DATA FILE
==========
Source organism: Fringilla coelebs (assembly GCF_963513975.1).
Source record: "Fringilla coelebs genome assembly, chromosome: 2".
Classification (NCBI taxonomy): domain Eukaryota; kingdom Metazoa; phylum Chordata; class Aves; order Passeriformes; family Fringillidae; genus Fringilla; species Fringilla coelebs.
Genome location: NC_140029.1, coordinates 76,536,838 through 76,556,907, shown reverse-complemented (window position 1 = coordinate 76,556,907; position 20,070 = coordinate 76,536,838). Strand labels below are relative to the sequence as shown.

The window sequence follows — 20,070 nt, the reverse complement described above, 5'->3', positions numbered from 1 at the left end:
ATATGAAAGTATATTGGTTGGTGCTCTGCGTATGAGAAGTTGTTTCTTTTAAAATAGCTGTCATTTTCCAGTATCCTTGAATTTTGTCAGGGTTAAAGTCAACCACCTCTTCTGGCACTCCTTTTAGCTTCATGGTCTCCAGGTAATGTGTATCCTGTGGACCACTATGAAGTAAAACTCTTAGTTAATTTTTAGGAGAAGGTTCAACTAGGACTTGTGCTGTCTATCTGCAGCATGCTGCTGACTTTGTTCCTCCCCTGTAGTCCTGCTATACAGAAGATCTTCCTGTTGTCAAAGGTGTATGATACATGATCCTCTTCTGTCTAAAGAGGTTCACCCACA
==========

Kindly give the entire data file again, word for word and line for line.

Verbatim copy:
Source organism: Fringilla coelebs (assembly GCF_963513975.1).
Source record: "Fringilla coelebs genome assembly, chromosome: 2".
Classification (NCBI taxonomy): domain Eukaryota; kingdom Metazoa; phylum Chordata; class Aves; order Passeriformes; family Fringillidae; genus Fringilla; species Fringilla coelebs.
Genome location: NC_140029.1, coordinates 76,536,838 through 76,556,907, shown reverse-complemented (window position 1 = coordinate 76,556,907; position 20,070 = coordinate 76,536,838). Strand labels below are relative to the sequence as shown.

The window sequence follows — 20,070 nt, the reverse complement described above, 5'->3', positions numbered from 1 at the left end:
ATATGAAAGTATATTGGTTGGTGCTCTGCGTATGAGAAGTTGTTTCTTTTAAAATAGCTGTCATTTTCCAGTATCCTTGAATTTTGTCAGGGTTAAAGTCAACCACCTCTTCTGGCACTCCTTTTAGCTTCATGGTCTCCAGGTAATGTGTATCCTGTGGACCACTATGAAGTAAAACTCTTAGTTAATTTTTAGGAGAAGGTTCAACTAGGACTTGTGCTGTCTATCTGCAGCATGCTGCTGACTTTGTTCCTCCCCTGTAGTCCTGCTATACAGAAGATCTTCCTGTTGTCAAAGGTGTATGATACATGATCCTCTTCTGTCTAAAGAGGTTCACCCACA